Elysian Fields
Last Night on Earth

Though they came up in New York, Elysian Fields (a.k.a. singer Jennifer Charles and guitarist Oren Bloedow) haven’t put out an album Stateside in 10 years. It’s not that they’ve laid dormant for the last decade—they’ve released three records in Europe—but the last time those of us on this side of the pond heard from them was with Queen of the Meadow, released in 2000 by the now defunct Jetset label.

Nevertheless, it is telling of the impression that record made that I’ve not forgotten the band over the past decade. That record was imbued with noir aesthetics indicative of the duo’s downtown upbringing, while Charles’ voice hearkened more than a little to that of Hope Sandoval. But instead of getting lost in hazy atmospherics that might have shrouded any distinctions, the Fields proved adept at shifts in subtlety and sonic texture. It was a beautiful and special record, no matter how shadowy it may have been.

Last Night on Earth was recorded last winter in a cold-water flat in Crown Heights. While the album shows that not a lot has changed in the last 10 years—the pair still has a penchant for macabre tones and Charles’ vocals remain as smoky and sultry—it isn’t as flawless as one might hope. The record leads off with “Sleepover,” a coming of age store whose nursery-rhymed structure is too heavy-handed. The grim blues of “Red Riding Hood” suffer for a similar fault, but the song rocks enough to make up for it. However, when the band lets songs like “Johnny” and “Old Old Wood” unfold naturally, the nuances of their craft shine. Both are acoustic numbers speckled with Brechtian touches, and as such, are at once delicate and potent. So while Last Night on Earth may disappoint in some respect, the Elysian Fields remain a band not to be overlooked.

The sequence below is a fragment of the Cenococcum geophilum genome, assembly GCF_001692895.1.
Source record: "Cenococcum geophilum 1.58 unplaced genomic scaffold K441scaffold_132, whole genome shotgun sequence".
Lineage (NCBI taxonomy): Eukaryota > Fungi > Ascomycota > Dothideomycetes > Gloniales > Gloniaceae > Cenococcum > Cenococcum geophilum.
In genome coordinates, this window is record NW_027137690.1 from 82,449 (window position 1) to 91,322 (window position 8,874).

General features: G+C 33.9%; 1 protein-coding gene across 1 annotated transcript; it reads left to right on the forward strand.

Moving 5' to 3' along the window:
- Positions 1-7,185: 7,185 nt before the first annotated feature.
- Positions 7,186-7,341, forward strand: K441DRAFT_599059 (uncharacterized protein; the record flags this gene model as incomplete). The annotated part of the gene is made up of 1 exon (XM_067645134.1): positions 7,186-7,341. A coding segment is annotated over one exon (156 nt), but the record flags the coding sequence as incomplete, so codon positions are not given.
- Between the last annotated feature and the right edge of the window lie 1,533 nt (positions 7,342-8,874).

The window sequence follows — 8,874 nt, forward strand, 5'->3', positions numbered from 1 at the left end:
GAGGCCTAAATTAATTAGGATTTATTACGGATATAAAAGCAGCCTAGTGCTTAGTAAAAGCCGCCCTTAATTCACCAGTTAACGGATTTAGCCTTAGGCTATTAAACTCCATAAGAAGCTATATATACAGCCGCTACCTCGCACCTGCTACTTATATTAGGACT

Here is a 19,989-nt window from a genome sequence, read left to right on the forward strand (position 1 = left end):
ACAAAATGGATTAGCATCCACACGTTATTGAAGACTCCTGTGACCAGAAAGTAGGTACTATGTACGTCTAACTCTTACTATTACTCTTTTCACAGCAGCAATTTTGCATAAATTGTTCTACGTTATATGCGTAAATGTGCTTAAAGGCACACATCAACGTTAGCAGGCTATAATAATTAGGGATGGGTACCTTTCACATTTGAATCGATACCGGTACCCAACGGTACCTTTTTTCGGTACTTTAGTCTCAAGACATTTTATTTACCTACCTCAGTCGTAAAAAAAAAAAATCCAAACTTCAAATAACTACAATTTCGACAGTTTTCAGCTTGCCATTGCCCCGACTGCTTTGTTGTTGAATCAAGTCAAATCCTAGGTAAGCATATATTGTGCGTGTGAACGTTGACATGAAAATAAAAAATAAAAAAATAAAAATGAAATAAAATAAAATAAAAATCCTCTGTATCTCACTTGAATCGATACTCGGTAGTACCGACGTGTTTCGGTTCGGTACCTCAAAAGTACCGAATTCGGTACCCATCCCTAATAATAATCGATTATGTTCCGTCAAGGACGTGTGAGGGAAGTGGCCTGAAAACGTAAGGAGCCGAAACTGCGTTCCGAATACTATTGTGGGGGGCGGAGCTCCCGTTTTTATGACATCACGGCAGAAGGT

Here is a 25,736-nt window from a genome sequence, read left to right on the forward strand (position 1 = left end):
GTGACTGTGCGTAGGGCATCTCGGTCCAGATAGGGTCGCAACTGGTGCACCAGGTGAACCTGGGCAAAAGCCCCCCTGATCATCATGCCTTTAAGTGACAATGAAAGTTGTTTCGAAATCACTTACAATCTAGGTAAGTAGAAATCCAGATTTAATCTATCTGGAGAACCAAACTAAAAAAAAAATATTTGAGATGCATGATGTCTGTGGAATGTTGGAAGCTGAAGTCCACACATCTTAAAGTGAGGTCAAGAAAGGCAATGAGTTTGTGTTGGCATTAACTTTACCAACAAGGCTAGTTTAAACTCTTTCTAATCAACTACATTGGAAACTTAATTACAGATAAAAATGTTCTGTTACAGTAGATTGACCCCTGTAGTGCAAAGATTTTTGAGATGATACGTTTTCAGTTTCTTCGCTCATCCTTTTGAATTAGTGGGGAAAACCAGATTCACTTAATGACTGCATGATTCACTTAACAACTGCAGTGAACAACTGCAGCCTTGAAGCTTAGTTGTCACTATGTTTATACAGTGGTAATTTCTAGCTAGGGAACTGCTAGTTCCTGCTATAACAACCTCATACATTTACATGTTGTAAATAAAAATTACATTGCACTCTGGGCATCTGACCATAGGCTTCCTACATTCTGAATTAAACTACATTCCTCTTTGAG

Stephen Slaybaugh

Thee Oh Sees
In the Red

Over the past few years, San Francisco’s Thee Oh Sees have developed a reputation as one of the foremost bands in modern underground rock, with their blistering live performances and a steady stream of solid psychedelic garage rock records, perhaps highlighted by 2009’s Help. But early last year, the sheer number of songs springing forth from the mind of band leader John Dwyer had gotten a bit overwhelming, and it seemed as if Oh Sees fatigue might be setting in. In a surprising twist of events, after releasing the Warm Slime album last May, the band went relatively quiet, and that fatigue turned into withdrawl.

Castlemania, though, was worth the wait. While Dwyer is on record as saying that Castlemania is Thee Oh Sees’ “summery and poppy” album, the record on the whole might actually have a little less sunshine and pop goodness than Warm Slime. It is, however, equal to—if not better than—that record. Castlemania could be divided roughly into three parts. Of course, there’s a healthy dose of frantic, raucous electric jams in Thee Oh Sees tradition, including the great “Pleasure Blimps,” which serves as a fitting homage to ’60s rock. The core of the album, however, is acoustic songs like “I Need Seed,” “Spider Cider” and “Blood On The Deck,” which come off as the band’s evolution, taking its trademark sound and dialing back the bombast a bit so that the melodies can move to the forefront. The final four songs on the album are quieter, almost contemplative, and are highlighted by the mesmerizing instrumental, “The Horse Was Lost,” and a cover of the Creation’s “If I Stay Too Long.” The latter showcases the band’s wide range of abilities and caps off what is the most well-developed Oh Sees album to date.